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In this issue:
Protein Discovery Opens Door to Better Antibiotics
Next Wednesday Is Earth Day
LCLS Workshop Tackles Extremes
Exploratorium Honors Helen Quinn

SLAC Today

Thursday - April 16, 2009

Protein Discovery Opens Door to Better Antibiotics

(Photo - Irimpan Mathews)
SSRL protein crystallographer Irimpan Mathews. (Photo by Brad Plummer.)

Bacterial and viral drug resistance in several disabling diseases might be better handled in the future, thanks in part to recent research at SLAC's Stanford Synchrotron Radiation Lightsource.

In a paper published today in Nature, University of Iowa chemists working with SSRL protein crystallographer Irimpan Mathews report their discovery that certain organisms—including the pathogens that cause anthrax, tuberculosis, botulism and Lyme disease—manufacture the DNA base thymidylate differently than humans. It now seems possible to block the production of thymidylate in pathogens without impairing the needed production in humans. This revelation opens the way for a whole new class of drugs that prevent these diseases from replicating in the body without impairing the body's own cells.

"If you can stop the pathogens from making their thymidylate, you can kill them," said Mathews. "Now that we know the mechanism by which they multiply, we can think of designing drugs that block that process—even for diseases that have previously shown antibiotic resistance."

Learn more about this discovery in a University of Iowa press release issued today, as well as the scientific paper and a News and Views discussion from the journal Nature (subscription required for full text).

(Image - Earth Day poster)

Next Wednesday Is Earth Day

The Department of Energy's theme for this year's Earth Day, which falls on April 22, is "New Energy for America."

SLAC will celebrate Earth Day in the Panofsky Auditorium Breezeway between 10:00 a.m. and 2:00 p.m. next Wednesday. Vendors will be on hand from companies like Akeena Solar, PG&E, Grainger and Jensen Landscaping, to promote green products and consumer choices leading to a green lifestyle at home and in the workplace. Activities will feature product displays—including a smart car—educational material, and other giveaways.

Make sure to come before 2:00 p.m. to place your name in the raffle for a new cruiser bicycle. Don't miss out! 

LCLS Workshop Tackles Extremes

(Photo - MEC workshop participants enjoy an evening reception)
After a long day of fruitful discussion, participants in the Matter in Extreme Conditions workshop chatted over refreshments outside the SLAC Linear Café (Photo by Lauren Schenkman.)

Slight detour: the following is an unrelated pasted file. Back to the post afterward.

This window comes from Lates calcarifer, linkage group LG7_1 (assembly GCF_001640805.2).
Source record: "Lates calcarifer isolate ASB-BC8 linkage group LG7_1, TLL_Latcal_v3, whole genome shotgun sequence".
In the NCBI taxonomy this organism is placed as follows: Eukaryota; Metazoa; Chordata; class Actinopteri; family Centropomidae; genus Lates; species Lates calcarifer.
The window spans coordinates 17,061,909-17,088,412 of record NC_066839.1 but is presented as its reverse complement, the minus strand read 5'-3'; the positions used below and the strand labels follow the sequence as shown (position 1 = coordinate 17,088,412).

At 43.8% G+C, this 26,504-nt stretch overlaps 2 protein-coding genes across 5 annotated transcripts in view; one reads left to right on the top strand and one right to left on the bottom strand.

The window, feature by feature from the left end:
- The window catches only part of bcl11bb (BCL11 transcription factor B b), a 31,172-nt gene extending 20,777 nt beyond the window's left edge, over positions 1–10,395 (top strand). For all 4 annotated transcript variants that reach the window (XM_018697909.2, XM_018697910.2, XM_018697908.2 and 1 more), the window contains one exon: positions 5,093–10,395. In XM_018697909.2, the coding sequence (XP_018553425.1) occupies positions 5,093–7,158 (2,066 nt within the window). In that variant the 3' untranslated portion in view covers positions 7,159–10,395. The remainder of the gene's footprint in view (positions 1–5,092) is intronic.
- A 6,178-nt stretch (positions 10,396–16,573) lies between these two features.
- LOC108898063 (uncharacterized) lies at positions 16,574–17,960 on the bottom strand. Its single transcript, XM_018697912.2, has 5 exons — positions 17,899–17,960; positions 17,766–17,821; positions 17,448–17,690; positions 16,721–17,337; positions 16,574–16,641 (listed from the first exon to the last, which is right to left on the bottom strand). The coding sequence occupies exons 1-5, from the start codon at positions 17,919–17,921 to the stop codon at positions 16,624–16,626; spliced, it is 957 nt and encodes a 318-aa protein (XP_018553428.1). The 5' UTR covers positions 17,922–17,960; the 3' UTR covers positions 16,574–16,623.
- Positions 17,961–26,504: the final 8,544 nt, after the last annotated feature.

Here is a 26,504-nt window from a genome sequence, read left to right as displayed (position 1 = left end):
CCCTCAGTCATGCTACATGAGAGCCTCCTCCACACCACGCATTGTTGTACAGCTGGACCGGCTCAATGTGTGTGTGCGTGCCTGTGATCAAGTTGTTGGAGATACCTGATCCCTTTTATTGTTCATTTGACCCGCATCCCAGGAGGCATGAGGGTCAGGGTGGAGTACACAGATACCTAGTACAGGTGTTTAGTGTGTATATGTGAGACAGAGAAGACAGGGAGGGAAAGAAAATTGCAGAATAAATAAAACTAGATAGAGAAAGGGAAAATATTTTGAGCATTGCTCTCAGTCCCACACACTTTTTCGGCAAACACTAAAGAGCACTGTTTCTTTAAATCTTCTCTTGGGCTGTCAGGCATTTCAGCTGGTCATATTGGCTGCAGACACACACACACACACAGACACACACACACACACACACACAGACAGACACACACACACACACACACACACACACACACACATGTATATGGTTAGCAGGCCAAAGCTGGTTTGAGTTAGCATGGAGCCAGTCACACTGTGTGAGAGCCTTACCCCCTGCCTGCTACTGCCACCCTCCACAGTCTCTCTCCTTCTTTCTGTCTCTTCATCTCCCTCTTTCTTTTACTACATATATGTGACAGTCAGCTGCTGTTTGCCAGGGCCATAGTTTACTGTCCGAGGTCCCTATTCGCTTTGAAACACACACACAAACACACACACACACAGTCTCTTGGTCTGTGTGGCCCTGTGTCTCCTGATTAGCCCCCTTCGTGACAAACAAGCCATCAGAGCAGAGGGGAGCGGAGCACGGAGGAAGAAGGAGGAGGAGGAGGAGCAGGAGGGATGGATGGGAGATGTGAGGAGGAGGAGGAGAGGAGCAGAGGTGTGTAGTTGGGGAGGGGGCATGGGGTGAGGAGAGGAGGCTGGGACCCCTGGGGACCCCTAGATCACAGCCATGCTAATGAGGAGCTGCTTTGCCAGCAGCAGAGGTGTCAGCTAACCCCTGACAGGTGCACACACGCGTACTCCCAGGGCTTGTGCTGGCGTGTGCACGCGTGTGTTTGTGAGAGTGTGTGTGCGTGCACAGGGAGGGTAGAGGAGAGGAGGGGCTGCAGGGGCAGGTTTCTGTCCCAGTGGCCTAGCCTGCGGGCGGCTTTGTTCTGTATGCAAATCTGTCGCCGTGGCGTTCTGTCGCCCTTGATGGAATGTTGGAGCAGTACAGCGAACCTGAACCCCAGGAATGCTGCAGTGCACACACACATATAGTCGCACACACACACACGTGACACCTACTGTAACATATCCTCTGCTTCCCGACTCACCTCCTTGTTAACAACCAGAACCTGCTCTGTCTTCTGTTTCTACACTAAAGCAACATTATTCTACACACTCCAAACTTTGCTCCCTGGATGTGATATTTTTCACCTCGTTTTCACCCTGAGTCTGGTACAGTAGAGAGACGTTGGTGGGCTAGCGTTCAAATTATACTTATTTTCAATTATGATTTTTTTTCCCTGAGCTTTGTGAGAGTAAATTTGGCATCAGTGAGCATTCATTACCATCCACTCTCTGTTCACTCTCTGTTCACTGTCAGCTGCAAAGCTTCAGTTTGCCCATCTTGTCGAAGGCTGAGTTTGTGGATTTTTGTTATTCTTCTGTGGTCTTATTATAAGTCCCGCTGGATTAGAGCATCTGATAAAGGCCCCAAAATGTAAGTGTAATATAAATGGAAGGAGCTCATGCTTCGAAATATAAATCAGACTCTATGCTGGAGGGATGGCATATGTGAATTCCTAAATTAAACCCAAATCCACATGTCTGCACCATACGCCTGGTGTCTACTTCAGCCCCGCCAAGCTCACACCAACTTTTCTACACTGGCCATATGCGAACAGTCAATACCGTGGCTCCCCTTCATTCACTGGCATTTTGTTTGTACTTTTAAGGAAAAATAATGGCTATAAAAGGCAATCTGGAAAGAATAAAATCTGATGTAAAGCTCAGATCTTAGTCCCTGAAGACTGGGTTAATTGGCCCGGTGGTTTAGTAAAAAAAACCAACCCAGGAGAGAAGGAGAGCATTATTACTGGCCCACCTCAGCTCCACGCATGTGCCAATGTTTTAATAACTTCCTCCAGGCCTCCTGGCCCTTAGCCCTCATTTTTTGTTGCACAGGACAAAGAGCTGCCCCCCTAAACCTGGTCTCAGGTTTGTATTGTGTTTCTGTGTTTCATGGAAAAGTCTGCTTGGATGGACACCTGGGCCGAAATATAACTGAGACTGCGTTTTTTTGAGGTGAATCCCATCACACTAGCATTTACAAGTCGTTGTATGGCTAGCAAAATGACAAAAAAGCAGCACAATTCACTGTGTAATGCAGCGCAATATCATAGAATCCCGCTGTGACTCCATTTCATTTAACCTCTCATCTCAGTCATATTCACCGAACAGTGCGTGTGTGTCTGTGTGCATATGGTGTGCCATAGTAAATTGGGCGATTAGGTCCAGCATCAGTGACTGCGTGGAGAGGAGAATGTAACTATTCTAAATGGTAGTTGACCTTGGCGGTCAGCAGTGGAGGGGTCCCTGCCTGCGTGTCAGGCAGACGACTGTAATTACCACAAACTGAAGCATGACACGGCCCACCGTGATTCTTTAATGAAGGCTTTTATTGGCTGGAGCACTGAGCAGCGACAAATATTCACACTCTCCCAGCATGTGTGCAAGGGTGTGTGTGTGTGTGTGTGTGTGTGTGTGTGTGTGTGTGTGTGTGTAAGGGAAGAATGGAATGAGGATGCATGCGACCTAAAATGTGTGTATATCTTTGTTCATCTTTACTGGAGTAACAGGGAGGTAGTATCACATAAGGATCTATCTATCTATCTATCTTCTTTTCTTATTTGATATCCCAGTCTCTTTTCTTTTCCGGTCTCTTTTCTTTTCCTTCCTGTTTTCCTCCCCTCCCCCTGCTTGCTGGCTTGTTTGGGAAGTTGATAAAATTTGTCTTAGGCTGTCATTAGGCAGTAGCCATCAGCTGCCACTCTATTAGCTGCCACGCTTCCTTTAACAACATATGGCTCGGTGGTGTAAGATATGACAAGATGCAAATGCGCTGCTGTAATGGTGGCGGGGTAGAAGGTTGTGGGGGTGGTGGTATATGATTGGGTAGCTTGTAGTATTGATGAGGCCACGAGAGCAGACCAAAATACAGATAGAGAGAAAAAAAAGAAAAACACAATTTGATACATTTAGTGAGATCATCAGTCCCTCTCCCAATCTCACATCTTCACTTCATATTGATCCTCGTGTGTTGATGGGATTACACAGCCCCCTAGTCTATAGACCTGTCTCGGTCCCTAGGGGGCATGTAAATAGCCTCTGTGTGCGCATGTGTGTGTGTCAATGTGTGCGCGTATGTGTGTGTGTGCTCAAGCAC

Monday through Wednesday of this week, SLAC played host to the Matter in Extreme Conditions workshop, an international group of more than 80 physicists and materials scientists interested in using the Linac Coherent Light Source to explore the properties of matter at extraordinarily high temperatures and pressures. These researchers are potential users of the Matter in Extreme Conditions instrument, or MECi, in the design phase for Hutch 6 of the LCLS.

The LCLS's X-ray pulses are so short and bright, they can heat matter to several million kelvins before it has time to expand, enabling study of states of matter otherwise found only at the cores of giant planets, said Oxford University professor and workshop participant Justin Wark.

Over the course of the three days, Wark and other future users defined and discussed the tailored X-ray beam properties and diagnostic equipment their experiments will require. Their input will shape the MECi's design, which will likely be finalized within the year.

"We have a straw man design, but this is the opportunity for the community to say what they need and want," said Jerry Hastings,  deputy head of the LCLS Experimental Facilities Division and workshop chair.

The workshop was sponsored in part by the University of California's Institute for Material Dynamics in Extreme Conditions and the United Kingdom's Science and Technology Facilities Council, or STFC. As Chief Scientist for the STFC Photon Science Research Institute, Wark was also present at last year's signing of a Memorandum of Understanding that the UK would contribute to the construction of the MECi.

"This is the next step in the process of the UK's involvement in making available a unique instrument for the scientific community," Wark said.

(Photo - Helen Quinn)
SLAC theorist Helen Quinn.

Exploratorium Honors Helen Quinn

The Exploratorium, a San Francisco science museum, will honor SLAC physicist Helen Quinn at its 32nd annual awards banquet next month. This year's dinner celebrates outstanding and inspiring women in science. Quinn is one of five honorees, who "paved the way for future female scientists while making an indelible mark in their respective fields," according to an Exploratorium press release.

"This is a nice award," Quinn said. "It's a different community recognizing the work I've been doing. And I'm honored to be seen as a positive role model for girls thinking about a career in science." Quinn is no stranger to such recognition. Among her other honors, the American Physical Society named Quinn an Outstanding Referee for 2009, and she received the prestigious Dirac Medal in 2000 and the Klein Medal from the Royal Swedish Academy of Sciences in 2008. 

The award reception and dinner will take place May 18 at the Exploratorium. Also recognized are computer scientist Frances Allen, arts professor Red Burns, Google designer Marissa Mayer, and Harriet Wallberg-Henriksson, president of Sweden's Karolinska Institute.

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